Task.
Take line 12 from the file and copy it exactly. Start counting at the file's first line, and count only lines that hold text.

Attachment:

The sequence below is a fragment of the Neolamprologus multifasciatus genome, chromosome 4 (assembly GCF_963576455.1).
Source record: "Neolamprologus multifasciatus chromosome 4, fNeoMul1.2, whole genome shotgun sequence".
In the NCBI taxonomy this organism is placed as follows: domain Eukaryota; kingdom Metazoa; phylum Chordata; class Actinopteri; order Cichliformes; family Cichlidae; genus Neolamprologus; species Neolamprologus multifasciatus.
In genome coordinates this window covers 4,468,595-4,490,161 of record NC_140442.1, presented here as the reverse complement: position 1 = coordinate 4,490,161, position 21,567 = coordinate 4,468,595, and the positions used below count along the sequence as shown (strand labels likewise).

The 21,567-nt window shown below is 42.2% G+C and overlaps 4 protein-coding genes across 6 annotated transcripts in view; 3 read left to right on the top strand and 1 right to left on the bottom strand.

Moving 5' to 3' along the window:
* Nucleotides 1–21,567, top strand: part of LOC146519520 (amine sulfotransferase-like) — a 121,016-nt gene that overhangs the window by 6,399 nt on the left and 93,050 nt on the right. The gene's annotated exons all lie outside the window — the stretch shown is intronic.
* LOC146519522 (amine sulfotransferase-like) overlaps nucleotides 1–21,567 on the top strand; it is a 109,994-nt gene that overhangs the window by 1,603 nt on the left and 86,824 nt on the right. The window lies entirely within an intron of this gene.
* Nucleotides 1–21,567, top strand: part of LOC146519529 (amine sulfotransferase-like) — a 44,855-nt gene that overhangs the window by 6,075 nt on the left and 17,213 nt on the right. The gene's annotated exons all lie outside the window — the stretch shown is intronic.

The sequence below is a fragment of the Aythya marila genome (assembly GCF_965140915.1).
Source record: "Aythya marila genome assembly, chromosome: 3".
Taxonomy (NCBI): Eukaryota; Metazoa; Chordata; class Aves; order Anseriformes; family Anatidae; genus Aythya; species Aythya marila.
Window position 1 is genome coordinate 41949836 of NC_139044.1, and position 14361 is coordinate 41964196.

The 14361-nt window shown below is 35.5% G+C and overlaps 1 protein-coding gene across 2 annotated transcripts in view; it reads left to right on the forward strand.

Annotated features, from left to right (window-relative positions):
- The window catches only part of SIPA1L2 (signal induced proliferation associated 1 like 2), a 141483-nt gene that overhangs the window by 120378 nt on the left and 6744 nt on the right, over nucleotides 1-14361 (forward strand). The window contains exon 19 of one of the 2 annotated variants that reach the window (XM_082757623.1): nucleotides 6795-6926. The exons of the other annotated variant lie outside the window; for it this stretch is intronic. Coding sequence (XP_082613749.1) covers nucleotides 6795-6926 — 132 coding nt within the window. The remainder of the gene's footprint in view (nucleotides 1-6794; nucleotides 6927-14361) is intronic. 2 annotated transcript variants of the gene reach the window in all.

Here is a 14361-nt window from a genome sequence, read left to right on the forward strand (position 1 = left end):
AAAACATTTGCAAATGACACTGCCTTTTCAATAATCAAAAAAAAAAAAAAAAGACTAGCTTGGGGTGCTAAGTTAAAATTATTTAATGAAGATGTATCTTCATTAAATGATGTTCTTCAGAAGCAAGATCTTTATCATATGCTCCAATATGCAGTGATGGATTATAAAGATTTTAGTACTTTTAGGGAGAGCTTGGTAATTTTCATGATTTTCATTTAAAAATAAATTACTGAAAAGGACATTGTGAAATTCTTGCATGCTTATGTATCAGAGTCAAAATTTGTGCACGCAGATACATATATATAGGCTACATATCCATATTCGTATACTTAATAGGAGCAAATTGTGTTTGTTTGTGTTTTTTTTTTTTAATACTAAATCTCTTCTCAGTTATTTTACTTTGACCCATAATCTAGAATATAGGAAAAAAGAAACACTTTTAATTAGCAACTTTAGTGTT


Taxonomy (NCBI): Eukaryota; Metazoa; Chordata; class Aves; order Anseriformes; family Anatidae; genus Aythya; species Aythya marila.